Hollywood officials and fire union representatives won't have to sit down at the negotiating table until 2008.
On Wednesday, city commissioners voted 6-1 to approve the fire union's 2005-2008 collective bargaining agreement.
The contract includes an average annual wage increase of 2.7 percent during each of the three years. It will cost the city about $280,000 more a year for three years. Firefighters will also contribute more money toward their healthcare costs.
''There is nothing that is killing either side,'' said Russ Chard, president of the Hollywood Professional Fire Fighters, Local 1375.
Commissioners also tentatively approved changes to the union's current pension plan.
Those changes, which require a second and final vote, will cost the city an additional $631,546 a year.
Potential changes for the city's 220 firefighters include:
Increasing employee pension contributions from 7 to 8 percent per year, which will save $110,043 a year.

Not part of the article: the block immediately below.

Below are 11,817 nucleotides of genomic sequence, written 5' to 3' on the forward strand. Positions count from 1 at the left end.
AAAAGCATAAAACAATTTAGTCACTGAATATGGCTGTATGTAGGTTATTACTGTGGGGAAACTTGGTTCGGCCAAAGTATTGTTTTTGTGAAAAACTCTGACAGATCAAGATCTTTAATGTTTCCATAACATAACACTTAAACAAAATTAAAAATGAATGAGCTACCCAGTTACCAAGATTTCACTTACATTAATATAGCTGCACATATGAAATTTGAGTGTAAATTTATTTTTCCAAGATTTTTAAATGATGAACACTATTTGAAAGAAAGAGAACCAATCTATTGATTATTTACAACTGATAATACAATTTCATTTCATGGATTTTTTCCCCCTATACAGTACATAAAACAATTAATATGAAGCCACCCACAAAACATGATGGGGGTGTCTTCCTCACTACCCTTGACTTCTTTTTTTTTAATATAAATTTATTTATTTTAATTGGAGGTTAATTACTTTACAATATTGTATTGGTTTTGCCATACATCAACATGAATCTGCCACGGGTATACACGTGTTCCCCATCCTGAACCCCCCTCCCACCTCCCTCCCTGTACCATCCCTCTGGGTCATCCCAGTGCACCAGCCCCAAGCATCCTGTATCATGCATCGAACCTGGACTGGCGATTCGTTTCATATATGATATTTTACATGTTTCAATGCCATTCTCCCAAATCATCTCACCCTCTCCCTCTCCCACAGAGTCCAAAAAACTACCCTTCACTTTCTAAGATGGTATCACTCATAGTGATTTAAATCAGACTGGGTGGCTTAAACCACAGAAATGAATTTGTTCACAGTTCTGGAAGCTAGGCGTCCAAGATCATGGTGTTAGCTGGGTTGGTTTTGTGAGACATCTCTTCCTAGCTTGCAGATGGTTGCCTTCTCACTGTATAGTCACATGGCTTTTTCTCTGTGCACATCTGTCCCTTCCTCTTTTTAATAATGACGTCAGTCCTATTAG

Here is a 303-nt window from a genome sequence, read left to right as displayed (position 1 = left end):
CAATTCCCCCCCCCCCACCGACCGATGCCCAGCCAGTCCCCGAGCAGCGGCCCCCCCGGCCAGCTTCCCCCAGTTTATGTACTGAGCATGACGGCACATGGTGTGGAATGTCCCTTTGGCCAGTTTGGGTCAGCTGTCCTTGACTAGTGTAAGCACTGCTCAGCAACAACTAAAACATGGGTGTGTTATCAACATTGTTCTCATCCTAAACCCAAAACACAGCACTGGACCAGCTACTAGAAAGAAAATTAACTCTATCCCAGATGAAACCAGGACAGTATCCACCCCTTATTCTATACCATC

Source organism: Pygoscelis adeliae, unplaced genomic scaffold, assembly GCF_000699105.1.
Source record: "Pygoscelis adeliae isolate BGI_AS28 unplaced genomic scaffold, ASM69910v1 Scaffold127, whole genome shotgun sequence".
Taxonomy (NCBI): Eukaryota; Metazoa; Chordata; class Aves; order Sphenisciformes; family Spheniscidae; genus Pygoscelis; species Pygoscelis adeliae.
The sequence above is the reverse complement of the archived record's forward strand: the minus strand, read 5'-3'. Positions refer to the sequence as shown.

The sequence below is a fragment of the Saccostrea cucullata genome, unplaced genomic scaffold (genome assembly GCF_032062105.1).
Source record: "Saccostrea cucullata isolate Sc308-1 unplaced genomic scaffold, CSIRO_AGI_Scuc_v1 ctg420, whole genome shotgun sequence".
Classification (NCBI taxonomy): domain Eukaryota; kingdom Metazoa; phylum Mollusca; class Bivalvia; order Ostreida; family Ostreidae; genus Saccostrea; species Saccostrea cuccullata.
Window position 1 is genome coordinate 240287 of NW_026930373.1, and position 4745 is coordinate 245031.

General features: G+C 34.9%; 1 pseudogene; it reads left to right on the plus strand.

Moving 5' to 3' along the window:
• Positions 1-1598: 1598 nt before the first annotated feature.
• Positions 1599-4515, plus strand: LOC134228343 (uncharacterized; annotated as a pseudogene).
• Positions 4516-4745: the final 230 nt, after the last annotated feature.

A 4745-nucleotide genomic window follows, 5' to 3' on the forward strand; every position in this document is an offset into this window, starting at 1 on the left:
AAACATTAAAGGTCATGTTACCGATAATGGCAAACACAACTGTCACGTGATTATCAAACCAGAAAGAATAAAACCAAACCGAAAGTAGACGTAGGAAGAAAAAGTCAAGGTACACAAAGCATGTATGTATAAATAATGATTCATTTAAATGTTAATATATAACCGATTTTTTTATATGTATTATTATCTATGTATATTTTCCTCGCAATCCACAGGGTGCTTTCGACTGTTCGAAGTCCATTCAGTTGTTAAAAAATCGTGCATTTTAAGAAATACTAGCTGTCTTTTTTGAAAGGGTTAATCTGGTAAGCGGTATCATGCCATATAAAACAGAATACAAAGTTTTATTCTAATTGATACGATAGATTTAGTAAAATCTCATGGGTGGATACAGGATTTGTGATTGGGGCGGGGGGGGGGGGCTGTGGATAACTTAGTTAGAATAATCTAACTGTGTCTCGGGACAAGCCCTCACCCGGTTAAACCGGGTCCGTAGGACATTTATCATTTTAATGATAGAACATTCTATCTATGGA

Allowing employees to retire after 23 years of service instead of 25 years.
Raising the ''multiplier'' that a retiree uses to calculate pension benefits from 3 to 3.3 percent. That number is multiplied by the employee's years of service and the result is multiplied by the firefighter's base pension salary, which is an average of their three highest-paid years.
In July 2003, commissioners unanimously rejected changes to the pension fund that would have added $2.4 million a year to the city's annual cost of $1.8 million.
On Wednesday, a crowd of more than 40 people -- including dozens of firefighters wearing bright red union T-shirts -- sat in the commission chambers for nearly three hours of discussion.
For nearly 15 months, Chard, City Manager Cameron Benson and others have been negotiating.
''The back and forth with the union representatives hasn't always been easy,'' Benson told commissioners.
Chard later said, ``This has been a nightmare. This has been a roller coaster.''
In other business, commissioners voted 4-3 to allow advertising on the city's fleet of three dozen garbage trucks.